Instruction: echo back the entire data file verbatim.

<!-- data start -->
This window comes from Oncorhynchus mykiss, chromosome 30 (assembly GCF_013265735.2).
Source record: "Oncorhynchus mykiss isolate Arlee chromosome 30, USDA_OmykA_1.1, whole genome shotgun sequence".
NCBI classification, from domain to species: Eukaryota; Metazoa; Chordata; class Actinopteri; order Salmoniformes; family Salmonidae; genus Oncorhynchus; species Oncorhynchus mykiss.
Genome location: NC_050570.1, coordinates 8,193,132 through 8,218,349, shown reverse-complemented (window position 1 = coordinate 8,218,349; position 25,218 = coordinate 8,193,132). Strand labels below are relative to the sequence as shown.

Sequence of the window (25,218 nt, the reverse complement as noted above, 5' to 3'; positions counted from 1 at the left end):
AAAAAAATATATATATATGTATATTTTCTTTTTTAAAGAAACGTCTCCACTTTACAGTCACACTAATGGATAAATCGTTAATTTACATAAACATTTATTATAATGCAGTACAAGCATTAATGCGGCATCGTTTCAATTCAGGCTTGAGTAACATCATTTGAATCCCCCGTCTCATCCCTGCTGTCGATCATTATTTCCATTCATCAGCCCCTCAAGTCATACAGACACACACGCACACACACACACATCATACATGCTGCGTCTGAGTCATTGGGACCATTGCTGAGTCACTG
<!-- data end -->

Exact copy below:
This window comes from Oncorhynchus mykiss, chromosome 30 (assembly GCF_013265735.2).
Source record: "Oncorhynchus mykiss isolate Arlee chromosome 30, USDA_OmykA_1.1, whole genome shotgun sequence".
NCBI classification, from domain to species: Eukaryota; Metazoa; Chordata; class Actinopteri; order Salmoniformes; family Salmonidae; genus Oncorhynchus; species Oncorhynchus mykiss.
Genome location: NC_050570.1, coordinates 8,193,132 through 8,218,349, shown reverse-complemented (window position 1 = coordinate 8,218,349; position 25,218 = coordinate 8,193,132). Strand labels below are relative to the sequence as shown.

Sequence of the window (25,218 nt, the reverse complement as noted above, 5' to 3'; positions counted from 1 at the left end):
AAAAAAATATATATATATGTATATTTTCTTTTTTAAAGAAACGTCTCCACTTTACAGTCACACTAATGGATAAATCGTTAATTTACATAAACATTTATTATAATGCAGTACAAGCATTAATGCGGCATCGTTTCAATTCAGGCTTGAGTAACATCATTTGAATCCCCCGTCTCATCCCTGCTGTCGATCATTATTTCCATTCATCAGCCCCTCAAGTCATACAGACACACACGCACACACACACACATCATACATGCTGCGTCTGAGTCATTGGGACCATTGCTGAGTCACTG